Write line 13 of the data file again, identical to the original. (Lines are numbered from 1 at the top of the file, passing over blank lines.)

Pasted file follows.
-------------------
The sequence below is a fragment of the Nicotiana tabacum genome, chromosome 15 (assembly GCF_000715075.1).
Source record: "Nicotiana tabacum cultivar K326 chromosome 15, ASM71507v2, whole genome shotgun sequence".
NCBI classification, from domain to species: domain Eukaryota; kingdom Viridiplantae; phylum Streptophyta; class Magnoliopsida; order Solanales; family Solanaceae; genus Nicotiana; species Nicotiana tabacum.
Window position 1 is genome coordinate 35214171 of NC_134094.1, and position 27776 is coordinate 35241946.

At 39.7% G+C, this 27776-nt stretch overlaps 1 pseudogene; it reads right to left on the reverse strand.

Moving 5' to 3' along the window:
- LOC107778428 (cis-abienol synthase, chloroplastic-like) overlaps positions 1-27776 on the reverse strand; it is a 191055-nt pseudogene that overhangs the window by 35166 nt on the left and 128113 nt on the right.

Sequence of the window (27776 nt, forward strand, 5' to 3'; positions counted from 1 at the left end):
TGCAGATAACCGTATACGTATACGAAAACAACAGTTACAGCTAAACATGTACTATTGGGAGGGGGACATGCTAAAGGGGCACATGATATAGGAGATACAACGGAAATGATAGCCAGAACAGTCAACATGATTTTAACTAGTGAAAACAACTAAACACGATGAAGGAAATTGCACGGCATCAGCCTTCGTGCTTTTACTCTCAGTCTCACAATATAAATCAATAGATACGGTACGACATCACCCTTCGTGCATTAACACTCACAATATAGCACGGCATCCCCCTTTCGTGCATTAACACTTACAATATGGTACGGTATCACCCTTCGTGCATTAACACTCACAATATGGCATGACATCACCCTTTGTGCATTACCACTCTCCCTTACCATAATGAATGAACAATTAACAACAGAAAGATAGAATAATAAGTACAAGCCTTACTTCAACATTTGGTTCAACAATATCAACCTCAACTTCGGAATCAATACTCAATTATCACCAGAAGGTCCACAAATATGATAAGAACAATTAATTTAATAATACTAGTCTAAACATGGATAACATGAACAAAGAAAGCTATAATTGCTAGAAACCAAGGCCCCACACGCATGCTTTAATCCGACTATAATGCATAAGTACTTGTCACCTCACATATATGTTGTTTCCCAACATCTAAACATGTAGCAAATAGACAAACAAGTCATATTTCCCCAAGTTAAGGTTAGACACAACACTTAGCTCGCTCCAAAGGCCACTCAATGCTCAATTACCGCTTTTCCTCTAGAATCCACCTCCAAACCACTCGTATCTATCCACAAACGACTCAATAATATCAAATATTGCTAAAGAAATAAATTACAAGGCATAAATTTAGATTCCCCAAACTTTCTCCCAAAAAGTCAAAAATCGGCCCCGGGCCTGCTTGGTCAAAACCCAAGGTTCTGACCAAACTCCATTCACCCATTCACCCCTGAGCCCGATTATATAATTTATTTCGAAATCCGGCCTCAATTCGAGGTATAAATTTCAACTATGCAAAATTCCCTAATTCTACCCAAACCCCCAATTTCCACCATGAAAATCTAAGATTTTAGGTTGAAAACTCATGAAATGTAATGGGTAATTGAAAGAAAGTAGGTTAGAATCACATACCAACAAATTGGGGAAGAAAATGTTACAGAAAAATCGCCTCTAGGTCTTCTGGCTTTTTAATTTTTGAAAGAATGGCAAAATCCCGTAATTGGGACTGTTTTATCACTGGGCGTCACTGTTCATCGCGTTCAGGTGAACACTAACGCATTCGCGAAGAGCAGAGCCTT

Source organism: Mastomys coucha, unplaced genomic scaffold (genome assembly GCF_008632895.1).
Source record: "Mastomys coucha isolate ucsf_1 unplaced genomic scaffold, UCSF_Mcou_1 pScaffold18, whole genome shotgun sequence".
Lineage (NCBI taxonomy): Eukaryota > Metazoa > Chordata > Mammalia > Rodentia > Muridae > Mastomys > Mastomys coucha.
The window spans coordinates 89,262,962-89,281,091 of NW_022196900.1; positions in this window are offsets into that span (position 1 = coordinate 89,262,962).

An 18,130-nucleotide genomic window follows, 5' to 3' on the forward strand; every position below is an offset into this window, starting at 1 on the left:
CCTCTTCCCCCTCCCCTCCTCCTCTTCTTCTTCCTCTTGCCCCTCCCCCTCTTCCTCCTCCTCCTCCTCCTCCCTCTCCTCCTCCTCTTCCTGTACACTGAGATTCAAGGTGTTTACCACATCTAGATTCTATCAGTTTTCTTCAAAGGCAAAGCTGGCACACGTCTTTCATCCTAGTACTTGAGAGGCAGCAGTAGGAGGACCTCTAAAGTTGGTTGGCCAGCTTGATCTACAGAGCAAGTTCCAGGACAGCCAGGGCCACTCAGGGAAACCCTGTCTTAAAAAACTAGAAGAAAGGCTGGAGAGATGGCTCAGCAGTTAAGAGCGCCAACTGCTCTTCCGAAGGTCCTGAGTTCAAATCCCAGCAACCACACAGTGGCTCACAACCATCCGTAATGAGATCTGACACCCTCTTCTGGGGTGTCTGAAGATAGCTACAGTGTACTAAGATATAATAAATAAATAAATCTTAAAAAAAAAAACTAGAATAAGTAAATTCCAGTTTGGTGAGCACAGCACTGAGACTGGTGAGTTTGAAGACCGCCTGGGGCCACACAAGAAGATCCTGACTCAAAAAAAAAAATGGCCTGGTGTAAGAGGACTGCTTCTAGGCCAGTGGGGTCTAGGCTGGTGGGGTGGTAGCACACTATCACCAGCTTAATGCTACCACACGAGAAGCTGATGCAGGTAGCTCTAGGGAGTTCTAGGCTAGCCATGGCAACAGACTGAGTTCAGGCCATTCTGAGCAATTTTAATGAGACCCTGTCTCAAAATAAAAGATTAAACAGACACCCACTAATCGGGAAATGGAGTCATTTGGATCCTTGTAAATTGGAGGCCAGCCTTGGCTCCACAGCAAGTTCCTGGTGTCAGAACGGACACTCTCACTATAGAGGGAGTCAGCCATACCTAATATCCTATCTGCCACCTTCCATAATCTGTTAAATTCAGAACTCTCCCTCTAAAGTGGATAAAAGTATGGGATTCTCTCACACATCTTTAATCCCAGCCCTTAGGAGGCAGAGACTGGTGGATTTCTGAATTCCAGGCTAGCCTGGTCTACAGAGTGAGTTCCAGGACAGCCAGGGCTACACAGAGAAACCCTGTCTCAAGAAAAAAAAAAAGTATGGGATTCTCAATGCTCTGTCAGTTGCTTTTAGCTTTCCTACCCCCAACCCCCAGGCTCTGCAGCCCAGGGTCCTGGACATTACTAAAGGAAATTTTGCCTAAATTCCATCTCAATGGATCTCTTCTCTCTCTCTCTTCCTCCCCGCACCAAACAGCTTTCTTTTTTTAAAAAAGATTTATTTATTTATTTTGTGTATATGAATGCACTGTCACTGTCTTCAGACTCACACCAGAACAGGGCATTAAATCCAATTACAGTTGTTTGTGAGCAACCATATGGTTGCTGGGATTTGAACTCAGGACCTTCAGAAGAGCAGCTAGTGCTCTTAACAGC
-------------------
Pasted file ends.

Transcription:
The window spans coordinates 89,262,962-89,281,091 of NW_022196900.1; positions in this window are offsets into that span (position 1 = coordinate 89,262,962).